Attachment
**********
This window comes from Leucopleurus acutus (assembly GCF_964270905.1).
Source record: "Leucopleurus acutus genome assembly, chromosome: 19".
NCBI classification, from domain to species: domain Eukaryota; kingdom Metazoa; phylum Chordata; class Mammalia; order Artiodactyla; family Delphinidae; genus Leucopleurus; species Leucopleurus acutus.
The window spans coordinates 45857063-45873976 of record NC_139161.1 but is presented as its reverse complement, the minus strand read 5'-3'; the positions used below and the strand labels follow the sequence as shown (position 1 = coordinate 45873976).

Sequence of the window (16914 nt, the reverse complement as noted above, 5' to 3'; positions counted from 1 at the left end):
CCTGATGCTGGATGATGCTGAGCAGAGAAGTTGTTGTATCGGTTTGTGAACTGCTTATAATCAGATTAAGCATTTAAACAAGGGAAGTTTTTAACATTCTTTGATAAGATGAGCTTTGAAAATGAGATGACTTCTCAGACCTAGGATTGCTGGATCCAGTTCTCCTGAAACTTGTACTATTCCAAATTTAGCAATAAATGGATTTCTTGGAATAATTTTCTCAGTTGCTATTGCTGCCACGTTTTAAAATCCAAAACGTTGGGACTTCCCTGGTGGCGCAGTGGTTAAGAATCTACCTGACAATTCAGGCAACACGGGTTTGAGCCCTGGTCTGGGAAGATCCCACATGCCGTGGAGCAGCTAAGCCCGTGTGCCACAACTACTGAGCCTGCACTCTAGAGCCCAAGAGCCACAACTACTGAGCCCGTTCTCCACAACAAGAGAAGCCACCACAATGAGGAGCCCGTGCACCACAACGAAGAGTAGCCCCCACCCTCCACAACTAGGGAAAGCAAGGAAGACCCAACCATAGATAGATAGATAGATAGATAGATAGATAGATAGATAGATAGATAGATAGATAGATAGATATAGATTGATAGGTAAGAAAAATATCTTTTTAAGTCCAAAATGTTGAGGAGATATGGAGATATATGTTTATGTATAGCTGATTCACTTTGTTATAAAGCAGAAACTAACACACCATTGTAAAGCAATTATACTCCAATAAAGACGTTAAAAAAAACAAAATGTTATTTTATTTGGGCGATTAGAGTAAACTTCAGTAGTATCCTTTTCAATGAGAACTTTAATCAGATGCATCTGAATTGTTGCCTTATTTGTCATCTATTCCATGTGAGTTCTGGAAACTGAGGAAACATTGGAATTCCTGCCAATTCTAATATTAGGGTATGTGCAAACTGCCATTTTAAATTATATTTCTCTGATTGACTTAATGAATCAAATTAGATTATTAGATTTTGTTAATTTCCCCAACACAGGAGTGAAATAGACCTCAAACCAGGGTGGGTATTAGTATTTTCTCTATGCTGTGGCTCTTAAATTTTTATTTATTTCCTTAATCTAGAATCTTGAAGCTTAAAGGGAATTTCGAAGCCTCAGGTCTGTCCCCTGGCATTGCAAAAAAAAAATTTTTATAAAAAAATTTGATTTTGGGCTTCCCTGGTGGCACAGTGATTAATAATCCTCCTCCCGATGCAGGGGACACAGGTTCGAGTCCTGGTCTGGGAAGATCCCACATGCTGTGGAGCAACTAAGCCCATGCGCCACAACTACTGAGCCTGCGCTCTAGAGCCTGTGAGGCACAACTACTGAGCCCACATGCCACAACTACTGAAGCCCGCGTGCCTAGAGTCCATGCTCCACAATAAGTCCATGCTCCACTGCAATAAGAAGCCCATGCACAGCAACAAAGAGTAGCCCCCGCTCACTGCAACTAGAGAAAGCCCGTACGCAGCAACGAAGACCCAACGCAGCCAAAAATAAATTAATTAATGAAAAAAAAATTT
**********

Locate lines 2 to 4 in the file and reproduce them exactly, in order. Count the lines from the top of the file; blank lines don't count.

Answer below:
Source record: "Leucopleurus acutus genome assembly, chromosome: 19".
NCBI classification, from domain to species: domain Eukaryota; kingdom Metazoa; phylum Chordata; class Mammalia; order Artiodactyla; family Delphinidae; genus Leucopleurus; species Leucopleurus acutus.
The window spans coordinates 45857063-45873976 of record NC_139161.1 but is presented as its reverse complement, the minus strand read 5'-3'; the positions used below and the strand labels follow the sequence as shown (position 1 = coordinate 45873976).